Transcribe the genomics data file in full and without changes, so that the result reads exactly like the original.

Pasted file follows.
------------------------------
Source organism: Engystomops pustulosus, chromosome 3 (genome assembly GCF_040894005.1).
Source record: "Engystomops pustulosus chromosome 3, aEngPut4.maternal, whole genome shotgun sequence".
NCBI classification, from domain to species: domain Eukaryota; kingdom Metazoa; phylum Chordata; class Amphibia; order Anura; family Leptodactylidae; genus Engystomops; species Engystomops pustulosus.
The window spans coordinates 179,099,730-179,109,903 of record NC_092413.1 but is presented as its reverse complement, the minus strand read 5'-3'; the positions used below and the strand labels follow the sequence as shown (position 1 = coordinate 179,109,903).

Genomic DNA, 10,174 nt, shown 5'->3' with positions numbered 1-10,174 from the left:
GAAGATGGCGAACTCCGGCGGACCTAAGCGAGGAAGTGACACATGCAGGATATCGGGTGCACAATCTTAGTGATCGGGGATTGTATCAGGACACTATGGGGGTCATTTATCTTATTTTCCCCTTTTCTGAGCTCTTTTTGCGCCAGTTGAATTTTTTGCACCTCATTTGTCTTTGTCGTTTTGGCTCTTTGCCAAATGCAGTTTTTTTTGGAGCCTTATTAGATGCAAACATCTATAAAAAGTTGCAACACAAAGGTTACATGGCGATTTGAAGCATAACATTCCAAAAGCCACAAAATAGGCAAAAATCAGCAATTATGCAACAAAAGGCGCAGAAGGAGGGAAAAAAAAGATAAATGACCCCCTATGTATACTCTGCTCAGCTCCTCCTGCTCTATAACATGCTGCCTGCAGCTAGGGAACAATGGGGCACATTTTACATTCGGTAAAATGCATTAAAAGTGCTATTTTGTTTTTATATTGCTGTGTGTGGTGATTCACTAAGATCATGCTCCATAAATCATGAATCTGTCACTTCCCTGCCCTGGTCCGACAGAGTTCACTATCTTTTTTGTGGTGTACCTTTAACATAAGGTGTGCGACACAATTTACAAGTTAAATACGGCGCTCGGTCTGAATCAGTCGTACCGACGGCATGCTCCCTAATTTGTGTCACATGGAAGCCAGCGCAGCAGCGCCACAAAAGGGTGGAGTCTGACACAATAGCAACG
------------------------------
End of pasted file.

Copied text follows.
Source organism: Engystomops pustulosus, chromosome 3 (genome assembly GCF_040894005.1).
Source record: "Engystomops pustulosus chromosome 3, aEngPut4.maternal, whole genome shotgun sequence".
NCBI classification, from domain to species: domain Eukaryota; kingdom Metazoa; phylum Chordata; class Amphibia; order Anura; family Leptodactylidae; genus Engystomops; species Engystomops pustulosus.
The window spans coordinates 179,099,730-179,109,903 of record NC_092413.1 but is presented as its reverse complement, the minus strand read 5'-3'; the positions used below and the strand labels follow the sequence as shown (position 1 = coordinate 179,109,903).

Genomic DNA, 10,174 nt, shown 5'->3' with positions numbered 1-10,174 from the left:
GAAGATGGCGAACTCCGGCGGACCTAAGCGAGGAAGTGACACATGCAGGATATCGGGTGCACAATCTTAGTGATCGGGGATTGTATCAGGACACTATGGGGGTCATTTATCTTATTTTCCCCTTTTCTGAGCTCTTTTTGCGCCAGTTGAATTTTTTGCACCTCATTTGTCTTTGTCGTTTTGGCTCTTTGCCAAATGCAGTTTTTTTTGGAGCCTTATTAGATGCAAACATCTATAAAAAGTTGCAACACAAAGGTTACATGGCGATTTGAAGCATAACATTCCAAAAGCCACAAAATAGGCAAAAATCAGCAATTATGCAACAAAAGGCGCAGAAGGAGGGAAAAAAAAGATAAATGACCCCCTATGTATACTCTGCTCAGCTCCTCCTGCTCTATAACATGCTGCCTGCAGCTAGGGAACAATGGGGCACATTTTACATTCGGTAAAATGCATTAAAAGTGCTATTTTGTTTTTATATTGCTGTGTGTGGTGATTCACTAAGATCATGCTCCATAAATCATGAATCTGTCACTTCCCTGCCCTGGTCCGACAGAGTTCACTATCTTTTTTGTGGTGTACCTTTAACATAAGGTGTGCGACACAATTTACAAGTTAAATACGGCGCTCGGTCTGAATCAGTCGTACCGACGGCATGCTCCCTAATTTGTGTCACATGGAAGCCAGCGCAGCAGCGCCACAAAAGGGTGGAGTCTGACACAATAGCAACG